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Two new studies focused on analyzing how onboard voice controlled automobile features affect the driver suggest that even managing your smartphone or radio with just your voice can prove distracting.
Voice activated automobile controls were marketed as a way to keep a driver’s eyes on the road while a person attempted to send a text message or change the radio station, but new studies suggest they still negatively affect the most important control mechanism – your brain.
The studies conducted by the AAA Foundation for Traffic Safety and the University of Utah examined how distracted drivers became when tasked with using certain voice controlled systems. The first study examined the onboard handsfree infotainment systems on some of the more popular car brands, and the second study looked at driver performance when tasked with using Siri, Apple’s voice-operated system, to preform functions like posting to Facebook or calling a friend.
The systems were graded on a 1-5 scale, with 1 representing no distraction and 5 being comparable to doing complex math problems or word memorization.
Siri scored the worst on the test, receiving an average grade of 4.14 out of 5. Twice, drivers in a car simulator rear-ended another vehicle, and oftentimes Siri would misinterpret the driver’s commands. One of the drivers had to scramble to end a call after Siri mistakenly thought the driver asked to be connected to 911.
The onboard infotainment systems didn’t fair much better in the tests. Chevrolet’s MyLink received the worst brand rating, posting a distraction level of 3.7. The onboard systems of Mercedes, Ford and Chrysler also all registered as more distracting than if the driver were simply talking on a handheld phone.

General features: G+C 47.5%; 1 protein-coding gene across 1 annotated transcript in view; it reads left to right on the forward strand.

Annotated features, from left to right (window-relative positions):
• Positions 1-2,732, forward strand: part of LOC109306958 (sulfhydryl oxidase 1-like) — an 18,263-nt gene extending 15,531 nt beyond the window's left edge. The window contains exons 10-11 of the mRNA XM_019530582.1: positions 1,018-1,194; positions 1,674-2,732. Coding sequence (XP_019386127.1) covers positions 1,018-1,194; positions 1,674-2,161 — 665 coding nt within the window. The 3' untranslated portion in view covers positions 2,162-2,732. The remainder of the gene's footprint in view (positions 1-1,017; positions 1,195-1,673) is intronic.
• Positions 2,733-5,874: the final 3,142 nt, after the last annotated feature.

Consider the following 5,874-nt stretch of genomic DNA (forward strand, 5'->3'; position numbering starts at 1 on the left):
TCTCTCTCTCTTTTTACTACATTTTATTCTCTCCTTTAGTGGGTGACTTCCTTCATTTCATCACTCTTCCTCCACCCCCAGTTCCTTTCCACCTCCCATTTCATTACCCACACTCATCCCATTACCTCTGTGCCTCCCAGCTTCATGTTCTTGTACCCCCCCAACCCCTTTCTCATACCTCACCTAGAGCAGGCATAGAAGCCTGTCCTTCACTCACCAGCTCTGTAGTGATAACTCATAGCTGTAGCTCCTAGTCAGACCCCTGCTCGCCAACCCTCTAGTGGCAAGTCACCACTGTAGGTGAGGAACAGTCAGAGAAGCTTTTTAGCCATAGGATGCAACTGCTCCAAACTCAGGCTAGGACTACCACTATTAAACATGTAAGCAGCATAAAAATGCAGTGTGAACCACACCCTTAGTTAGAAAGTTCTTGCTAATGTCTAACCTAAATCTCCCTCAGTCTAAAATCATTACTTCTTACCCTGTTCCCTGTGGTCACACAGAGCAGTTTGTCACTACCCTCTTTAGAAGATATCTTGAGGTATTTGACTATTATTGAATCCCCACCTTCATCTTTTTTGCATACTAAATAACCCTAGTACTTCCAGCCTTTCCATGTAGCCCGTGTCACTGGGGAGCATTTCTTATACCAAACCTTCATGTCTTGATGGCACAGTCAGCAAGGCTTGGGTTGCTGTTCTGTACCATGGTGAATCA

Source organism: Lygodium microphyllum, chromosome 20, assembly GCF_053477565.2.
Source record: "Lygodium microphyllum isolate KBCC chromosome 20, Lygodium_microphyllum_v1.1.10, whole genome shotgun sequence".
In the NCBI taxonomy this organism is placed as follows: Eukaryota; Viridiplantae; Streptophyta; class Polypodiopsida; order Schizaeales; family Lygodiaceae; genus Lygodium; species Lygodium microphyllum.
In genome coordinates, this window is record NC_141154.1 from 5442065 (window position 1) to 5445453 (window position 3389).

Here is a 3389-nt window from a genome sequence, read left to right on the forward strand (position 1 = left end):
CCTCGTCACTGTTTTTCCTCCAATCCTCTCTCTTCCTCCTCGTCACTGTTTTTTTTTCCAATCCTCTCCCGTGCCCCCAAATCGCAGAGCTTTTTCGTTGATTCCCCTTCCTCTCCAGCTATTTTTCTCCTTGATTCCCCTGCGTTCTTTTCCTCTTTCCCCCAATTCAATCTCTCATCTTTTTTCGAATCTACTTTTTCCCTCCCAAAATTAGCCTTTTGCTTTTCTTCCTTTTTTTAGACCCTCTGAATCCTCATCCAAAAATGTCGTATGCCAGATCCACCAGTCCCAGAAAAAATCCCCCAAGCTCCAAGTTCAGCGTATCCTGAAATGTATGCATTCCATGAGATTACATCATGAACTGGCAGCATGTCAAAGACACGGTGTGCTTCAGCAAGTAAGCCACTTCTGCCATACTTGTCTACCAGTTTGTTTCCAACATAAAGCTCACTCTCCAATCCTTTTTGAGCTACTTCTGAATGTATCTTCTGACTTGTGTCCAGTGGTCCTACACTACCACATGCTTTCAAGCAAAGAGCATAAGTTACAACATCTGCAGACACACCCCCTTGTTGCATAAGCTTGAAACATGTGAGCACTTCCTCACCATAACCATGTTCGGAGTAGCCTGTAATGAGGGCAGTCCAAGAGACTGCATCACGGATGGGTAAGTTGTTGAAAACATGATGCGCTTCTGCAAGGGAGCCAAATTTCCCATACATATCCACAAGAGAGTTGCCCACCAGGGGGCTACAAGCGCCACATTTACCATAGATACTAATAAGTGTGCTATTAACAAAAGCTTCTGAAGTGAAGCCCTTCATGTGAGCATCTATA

Deborah Hersman, president of the National Safety Council said the voice controlled systems need to be properly regulated.
“It is like the Wild West, where the most critical safety feature in the vehicle — the driver — is being treated like a guinea pig in human trials with new technologies.”
University of Utah professor David Strayer, who led the studies, said the more complex task the driver asks of the system, the more dangerous it can be.
“When these systems become more complex, like sending text messages or posting to Facebook, it pushes the workloads to pretty high levels and may be dangerous while driving,” Strayer said.
Despite their concerns, two vehicle systems scored pretty well on the distraction test. Toyaota’s Entune system scored a 1.7 – akin to listening to an audiobook while driving – while Hyundai’s Blue Link Telematic System scored a 2.2.
“The good news is that really well-designed systems offer us the possibility to interact in ways that aren’t so distracting,” Strayer concluded.
Related source: AP
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